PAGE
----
Hope Confesses

1 peter 2-23It felt ugly and sent me into several days of discouragement. A verbal attack – probably not intentional – but to be my authentic self, I must admit it hurt.

The words questioned my blogging skills, criticized word count and focus, suggested that another direction would be more effective, violated several of the blogging rules I espouse.

Constructive criticism? Possibly. But spoken without any encouragement or positive phrases. The confrontive words “you need to” at the beginning of each sentence.

Worse – the attack was not written where I could ponder each word and form my response. But verbal and quick so I had no time to recover and respond, not even a chance to defend myself.

I wanted to run away, to find some solace in people who love me and believe in my words. But that seemed the coward’s path, and I had responsibilities to fulfill.

Instead, I texted my son, “Pray for me. I need a hug.”

His reply almost immediate, “Certainly.”

We ate at Cracker Barrel that evening because I needed some fried apples and a hashbrown casserole for comfort. I reviewed what had happened that day. Sometimes just verbalizing an experience helps us work through it – to find some point of learning in the criticism, some intent in the phrasing.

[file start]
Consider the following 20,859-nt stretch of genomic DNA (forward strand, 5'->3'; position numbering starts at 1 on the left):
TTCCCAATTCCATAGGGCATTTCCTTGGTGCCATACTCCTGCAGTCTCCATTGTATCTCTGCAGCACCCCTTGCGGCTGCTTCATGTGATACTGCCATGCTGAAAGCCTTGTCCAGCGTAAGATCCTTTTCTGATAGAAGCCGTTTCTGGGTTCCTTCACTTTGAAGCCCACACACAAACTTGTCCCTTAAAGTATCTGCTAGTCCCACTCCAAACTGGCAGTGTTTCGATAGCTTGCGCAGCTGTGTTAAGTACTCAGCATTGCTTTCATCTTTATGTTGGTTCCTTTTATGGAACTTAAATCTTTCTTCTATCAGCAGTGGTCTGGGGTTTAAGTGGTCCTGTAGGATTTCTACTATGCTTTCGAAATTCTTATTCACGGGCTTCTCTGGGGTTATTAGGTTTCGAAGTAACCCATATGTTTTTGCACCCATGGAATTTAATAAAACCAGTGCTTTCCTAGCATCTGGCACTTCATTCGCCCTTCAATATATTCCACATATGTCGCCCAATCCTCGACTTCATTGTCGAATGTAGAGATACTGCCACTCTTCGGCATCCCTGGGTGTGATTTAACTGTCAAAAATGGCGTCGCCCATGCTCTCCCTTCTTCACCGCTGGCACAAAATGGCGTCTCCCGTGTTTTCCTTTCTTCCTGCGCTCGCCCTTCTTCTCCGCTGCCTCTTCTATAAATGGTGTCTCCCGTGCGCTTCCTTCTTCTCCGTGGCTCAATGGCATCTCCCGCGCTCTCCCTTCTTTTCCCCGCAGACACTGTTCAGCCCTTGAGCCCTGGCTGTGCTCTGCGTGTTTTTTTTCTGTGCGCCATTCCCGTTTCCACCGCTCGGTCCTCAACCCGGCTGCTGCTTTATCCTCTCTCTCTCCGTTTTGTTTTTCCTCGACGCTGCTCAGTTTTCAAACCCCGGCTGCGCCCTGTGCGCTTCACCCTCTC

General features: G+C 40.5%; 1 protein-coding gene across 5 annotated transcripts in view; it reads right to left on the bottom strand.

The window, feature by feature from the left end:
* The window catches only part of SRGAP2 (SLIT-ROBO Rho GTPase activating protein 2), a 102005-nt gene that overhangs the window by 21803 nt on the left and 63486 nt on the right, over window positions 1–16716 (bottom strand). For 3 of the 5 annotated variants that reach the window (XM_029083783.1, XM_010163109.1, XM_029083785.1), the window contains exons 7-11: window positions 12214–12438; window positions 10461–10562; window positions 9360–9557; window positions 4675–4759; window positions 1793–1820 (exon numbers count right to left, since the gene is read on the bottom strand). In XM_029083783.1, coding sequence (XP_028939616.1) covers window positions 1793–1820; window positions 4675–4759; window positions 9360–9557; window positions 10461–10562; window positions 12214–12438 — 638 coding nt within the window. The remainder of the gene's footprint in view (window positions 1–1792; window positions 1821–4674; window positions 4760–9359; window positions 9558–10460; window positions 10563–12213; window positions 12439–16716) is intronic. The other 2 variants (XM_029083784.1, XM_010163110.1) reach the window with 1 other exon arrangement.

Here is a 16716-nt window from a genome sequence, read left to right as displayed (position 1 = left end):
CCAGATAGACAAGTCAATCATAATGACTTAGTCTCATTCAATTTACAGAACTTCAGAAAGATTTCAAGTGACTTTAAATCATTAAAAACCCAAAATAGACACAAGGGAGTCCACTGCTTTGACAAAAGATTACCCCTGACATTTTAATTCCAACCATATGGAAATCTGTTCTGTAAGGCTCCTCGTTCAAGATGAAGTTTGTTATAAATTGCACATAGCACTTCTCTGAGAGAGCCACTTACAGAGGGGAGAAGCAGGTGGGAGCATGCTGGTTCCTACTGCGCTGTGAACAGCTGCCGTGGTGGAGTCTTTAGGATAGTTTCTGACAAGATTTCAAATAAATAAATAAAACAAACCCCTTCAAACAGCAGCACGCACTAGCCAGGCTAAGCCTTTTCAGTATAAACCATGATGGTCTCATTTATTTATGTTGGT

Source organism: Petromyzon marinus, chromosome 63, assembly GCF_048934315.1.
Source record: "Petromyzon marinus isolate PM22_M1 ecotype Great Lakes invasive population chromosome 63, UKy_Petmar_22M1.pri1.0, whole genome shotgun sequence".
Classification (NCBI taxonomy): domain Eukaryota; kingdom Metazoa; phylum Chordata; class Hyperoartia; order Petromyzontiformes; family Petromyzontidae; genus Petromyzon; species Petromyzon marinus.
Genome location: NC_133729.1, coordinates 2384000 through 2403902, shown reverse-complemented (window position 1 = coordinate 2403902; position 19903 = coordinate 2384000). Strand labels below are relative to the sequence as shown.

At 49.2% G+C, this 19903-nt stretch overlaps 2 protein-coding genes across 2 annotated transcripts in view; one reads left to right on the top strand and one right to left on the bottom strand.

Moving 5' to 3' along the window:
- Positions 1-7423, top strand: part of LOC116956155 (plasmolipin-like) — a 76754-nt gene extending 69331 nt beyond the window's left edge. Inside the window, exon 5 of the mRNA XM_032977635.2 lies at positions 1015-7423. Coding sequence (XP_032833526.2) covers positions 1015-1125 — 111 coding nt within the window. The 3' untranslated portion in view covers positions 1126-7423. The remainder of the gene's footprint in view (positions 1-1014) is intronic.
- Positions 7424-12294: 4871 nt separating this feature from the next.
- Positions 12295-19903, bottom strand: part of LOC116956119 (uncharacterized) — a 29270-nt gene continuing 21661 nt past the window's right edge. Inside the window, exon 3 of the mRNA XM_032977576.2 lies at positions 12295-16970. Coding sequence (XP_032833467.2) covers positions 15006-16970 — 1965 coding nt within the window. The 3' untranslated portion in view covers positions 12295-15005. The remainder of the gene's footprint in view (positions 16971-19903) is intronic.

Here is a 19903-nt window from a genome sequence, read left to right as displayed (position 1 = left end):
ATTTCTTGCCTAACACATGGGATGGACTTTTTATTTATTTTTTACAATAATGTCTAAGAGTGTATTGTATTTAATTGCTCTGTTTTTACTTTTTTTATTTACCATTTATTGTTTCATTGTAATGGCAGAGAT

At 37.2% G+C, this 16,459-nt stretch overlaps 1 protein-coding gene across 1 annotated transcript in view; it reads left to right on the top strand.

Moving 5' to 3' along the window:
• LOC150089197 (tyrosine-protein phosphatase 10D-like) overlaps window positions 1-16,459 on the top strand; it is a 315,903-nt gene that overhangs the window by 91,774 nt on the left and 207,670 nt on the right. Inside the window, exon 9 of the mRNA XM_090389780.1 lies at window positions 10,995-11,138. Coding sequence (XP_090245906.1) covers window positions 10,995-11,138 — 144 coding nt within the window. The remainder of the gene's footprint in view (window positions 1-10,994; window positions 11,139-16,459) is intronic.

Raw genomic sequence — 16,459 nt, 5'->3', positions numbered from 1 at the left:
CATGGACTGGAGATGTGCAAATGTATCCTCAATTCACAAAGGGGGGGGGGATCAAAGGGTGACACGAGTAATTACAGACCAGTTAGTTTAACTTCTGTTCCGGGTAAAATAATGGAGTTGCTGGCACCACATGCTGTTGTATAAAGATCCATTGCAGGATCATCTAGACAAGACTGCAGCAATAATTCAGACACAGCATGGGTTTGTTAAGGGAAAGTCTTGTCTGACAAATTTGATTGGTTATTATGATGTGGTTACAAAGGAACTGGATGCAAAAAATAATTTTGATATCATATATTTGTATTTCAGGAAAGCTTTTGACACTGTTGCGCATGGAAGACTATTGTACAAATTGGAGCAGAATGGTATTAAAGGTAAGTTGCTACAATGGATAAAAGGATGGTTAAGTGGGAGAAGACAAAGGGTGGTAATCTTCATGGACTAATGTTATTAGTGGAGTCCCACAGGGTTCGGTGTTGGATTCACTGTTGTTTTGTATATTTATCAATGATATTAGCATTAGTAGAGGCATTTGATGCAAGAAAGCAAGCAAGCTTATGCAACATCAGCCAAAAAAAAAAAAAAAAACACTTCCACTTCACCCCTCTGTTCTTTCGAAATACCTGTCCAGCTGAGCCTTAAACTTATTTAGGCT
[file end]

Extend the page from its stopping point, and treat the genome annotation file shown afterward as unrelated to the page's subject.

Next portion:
And some sense of what to do about the situation.

Then I spent an hour with my journal, writing it out, because that is how I process the experiences of my life – in the written word – the same format that brought about the attack.

Two more days passed as I processed what had been said, thought more about it, prayed for wisdom in how to respond, how to learn from it. Nothing I could do would change the fact that it happened.

But how should I react, as a Christian writer who hopes my words and phrases inspire and encourage? What direction should I take?

With more journaling and more inward scrutiny, I discovered an ugly seed hiding within the heart of my passionate words. Pride whispered, “You’ve been blogging for years. You’ve taught other writers how to blog, and you know all the tools and techniques. You teach at writers conferences and you have over 1300 followers on your blog, for cryin’ out loud! How dare this person attack you when you have such credibility?”

Owie!